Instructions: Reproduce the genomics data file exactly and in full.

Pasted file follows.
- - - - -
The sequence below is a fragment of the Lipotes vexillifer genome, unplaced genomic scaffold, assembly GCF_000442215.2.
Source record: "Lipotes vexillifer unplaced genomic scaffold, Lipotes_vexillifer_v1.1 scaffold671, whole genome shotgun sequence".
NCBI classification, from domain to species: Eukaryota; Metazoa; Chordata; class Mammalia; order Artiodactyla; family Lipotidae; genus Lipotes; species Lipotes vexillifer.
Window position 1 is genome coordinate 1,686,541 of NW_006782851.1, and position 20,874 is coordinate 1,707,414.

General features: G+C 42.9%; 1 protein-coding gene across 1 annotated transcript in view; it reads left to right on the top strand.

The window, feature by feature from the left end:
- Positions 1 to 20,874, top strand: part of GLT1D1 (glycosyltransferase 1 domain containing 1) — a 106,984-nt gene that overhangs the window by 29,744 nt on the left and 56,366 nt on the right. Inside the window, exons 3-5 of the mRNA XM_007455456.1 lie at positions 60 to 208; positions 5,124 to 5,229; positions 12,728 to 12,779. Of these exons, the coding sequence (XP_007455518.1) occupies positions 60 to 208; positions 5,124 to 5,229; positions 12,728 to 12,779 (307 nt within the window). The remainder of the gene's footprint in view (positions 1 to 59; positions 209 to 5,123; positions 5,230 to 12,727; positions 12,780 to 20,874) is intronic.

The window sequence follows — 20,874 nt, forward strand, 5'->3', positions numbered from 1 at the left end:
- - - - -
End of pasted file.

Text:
The sequence below is a fragment of the Lipotes vexillifer genome, unplaced genomic scaffold, assembly GCF_000442215.2.
Source record: "Lipotes vexillifer unplaced genomic scaffold, Lipotes_vexillifer_v1.1 scaffold671, whole genome shotgun sequence".
NCBI classification, from domain to species: Eukaryota; Metazoa; Chordata; class Mammalia; order Artiodactyla; family Lipotidae; genus Lipotes; species Lipotes vexillifer.
Window position 1 is genome coordinate 1,686,541 of NW_006782851.1, and position 20,874 is coordinate 1,707,414.

General features: G+C 42.9%; 1 protein-coding gene across 1 annotated transcript in view; it reads left to right on the top strand.

The window, feature by feature from the left end:
- Positions 1 to 20,874, top strand: part of GLT1D1 (glycosyltransferase 1 domain containing 1) — a 106,984-nt gene that overhangs the window by 29,744 nt on the left and 56,366 nt on the right. Inside the window, exons 3-5 of the mRNA XM_007455456.1 lie at positions 60 to 208; positions 5,124 to 5,229; positions 12,728 to 12,779. Of these exons, the coding sequence (XP_007455518.1) occupies positions 60 to 208; positions 5,124 to 5,229; positions 12,728 to 12,779 (307 nt within the window). The remainder of the gene's footprint in view (positions 1 to 59; positions 209 to 5,123; positions 5,230 to 12,727; positions 12,780 to 20,874) is intronic.

The window sequence follows — 20,874 nt, forward strand, 5'->3', positions numbered from 1 at the left end: